Donald Westlake's novels, let alone his Parker series which he penned under the pseudonym Richard Stark. And even after reading this adaptation of The Hunter by Darwyn Cooke, I'm not about to start. So I'm in no position to judge the faithfulness of the adaptation. But this is still a comic book, and I have an opinion about whether Cooke's art is able to effectively tell its story.
First of, the story in itself sounds perfectly straightforward. After spending time in prison, master thief Parker tracks down the people who double-crossed him and left him for dead after the completion of a successful heist. Parker is neither a flawed anti-hero nor a sympathetic character (He was planning to carry-out his own double-cross). Actually he's not much of a character at all. But he's the perfect embodiment of the male revenge fantasy. While not sadistically cruel, he's ruthlessly efficient: Methodically applying bullying tactics and brute force to get his way. His only weakness is an emotional attachment to his wife, and that's eliminated early, which allows him to become a pure expression of male power. It's in line with much of the kind of adolescent indulgence comic books have been supplying for decades, and it works pretty well even though Parker's ability to get his way has the effect of deflating some of the dramatic tension towards the end of the story. Such are the pitfalls of writing a protagonist who reveals little of his inner life.
Parker's hard exterior is strongly conveyed by some incredibly terse dialogue, such as the one he has with his wife. I'm going to assume this is at least partially a carry-over from the source material:
Such brutal and minimal dialogue can certainly do with some equally effective art. Cooke's art has always struck me as the kind that works as the occasional narrative illustration or pin-up. At the beginning, he puts on a virtuosic display in a wordless dozen-page sequence to establish Parker's entrance into New York City. It's beautifully drawn and nothing in the rest of the comic matches these pages:
But there's always been something a bit too clean about Cooke's animation-influenced character design. His women are all small-waisted mid-century dolls, such as this waitress from the opening sequence:
It's not clear to me how much of that is due to Cooke's own predilections, the pre-feminist ethos of the novel, or a calculated move to appeal to the Direct Market. While his male characters, not surprisingly, posses more physical variety, even Parker, who's almost always cast with a menacing five-o-clock shadow is still drawn to look like a generic action hero:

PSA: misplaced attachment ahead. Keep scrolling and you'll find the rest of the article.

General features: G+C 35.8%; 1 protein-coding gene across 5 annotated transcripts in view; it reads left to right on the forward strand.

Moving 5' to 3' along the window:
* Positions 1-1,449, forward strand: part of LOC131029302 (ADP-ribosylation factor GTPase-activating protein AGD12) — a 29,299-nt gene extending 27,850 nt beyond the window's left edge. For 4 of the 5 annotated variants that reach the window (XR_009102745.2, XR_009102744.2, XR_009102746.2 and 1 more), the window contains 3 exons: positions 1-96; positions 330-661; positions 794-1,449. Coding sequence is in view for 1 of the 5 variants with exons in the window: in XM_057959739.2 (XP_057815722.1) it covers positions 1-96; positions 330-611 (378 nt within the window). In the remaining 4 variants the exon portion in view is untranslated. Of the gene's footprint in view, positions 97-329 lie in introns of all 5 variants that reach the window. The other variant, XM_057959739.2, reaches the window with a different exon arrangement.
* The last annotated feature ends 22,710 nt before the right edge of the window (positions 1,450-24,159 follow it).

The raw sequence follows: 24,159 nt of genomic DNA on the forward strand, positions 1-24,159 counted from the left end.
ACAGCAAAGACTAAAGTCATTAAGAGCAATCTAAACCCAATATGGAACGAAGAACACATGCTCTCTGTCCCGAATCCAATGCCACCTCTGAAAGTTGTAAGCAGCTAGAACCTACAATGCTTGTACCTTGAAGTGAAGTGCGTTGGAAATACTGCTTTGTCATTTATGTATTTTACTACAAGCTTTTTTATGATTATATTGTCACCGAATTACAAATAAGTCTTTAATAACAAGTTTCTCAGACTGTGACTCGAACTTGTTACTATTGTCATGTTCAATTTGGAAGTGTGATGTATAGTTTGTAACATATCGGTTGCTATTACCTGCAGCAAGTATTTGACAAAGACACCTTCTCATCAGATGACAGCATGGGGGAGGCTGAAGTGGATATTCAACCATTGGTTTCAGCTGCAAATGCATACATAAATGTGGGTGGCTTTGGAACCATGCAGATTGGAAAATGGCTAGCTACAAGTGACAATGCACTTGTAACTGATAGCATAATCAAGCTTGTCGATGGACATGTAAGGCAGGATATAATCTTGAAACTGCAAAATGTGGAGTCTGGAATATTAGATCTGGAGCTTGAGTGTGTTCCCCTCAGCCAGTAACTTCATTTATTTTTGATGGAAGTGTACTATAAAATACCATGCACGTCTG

One effect of Cooke's style is to mute much of the violence in the book. In part this is because he eschews more graphic portrayals and chooses to obscure these acts in silhouette or behind an object. But his drawings are just stylized enough to look almost bloodless. In the case of several explicit acts of physical abuse against women, not a mark is to be found to ruin their beauty despite being hit in the face. And Cooke avoids lingering too long on the victim after the act is committed.
An artist working with a limited palette is always a difficult challenge, and I certainly admire Cooke for making a valiant attempt. But the turquoise wash he applies is hit or miss. It can sometimes strengthen the composition. But other times, when the panels and figures become smaller, it can make it harder to decipher the action. This is because his washes are often applied with the same weight, and the results, especially when viewed from a distance as a two-page spread can look muddy. Interestingly enough the cover is given a more varied and vibrant color treatment, which leaves me wondering what the finished product would be like if this approach were used for the interior art as well.
Because of the monotony of the book's tonal scheme, a halftone pattern is used to differentiate the flashback sequences from the contemporary actions. I don't think this works as well as hoped, but only serves to make them slightly less legible. And this isn't helped by the decision to not give any of the panels a solid border. There's nothing wrong with the technique in itself. But when applied throughout the story and combined with Cooke's already broad strokes and flat color washes, it can exacerbate some of the muddying effect.
Below is an important sequence where Parker confronts his main betrayer. Cooke moves the camera point-of-view around like a film storyboard. It should be a powerful moment. But the differently sized panels bleed into another, making it much harder to follow the already confusing jumps between each character. Their actions look stiff. And the backgrounds so nonexistent as to make it difficult to ground them in a particular environment. It's a disappointing scene considering how much stronger the art was earlier in the book.
I'm emotionally stunted enough to be enjoy the premise of the book, and followed it with interest to the end. I do think Darwyn Cooke is a solid artist. The Hunter is a good, entertaining read, but falls short of being a truly great work. It's beautiful in parts, but not all of it works as well.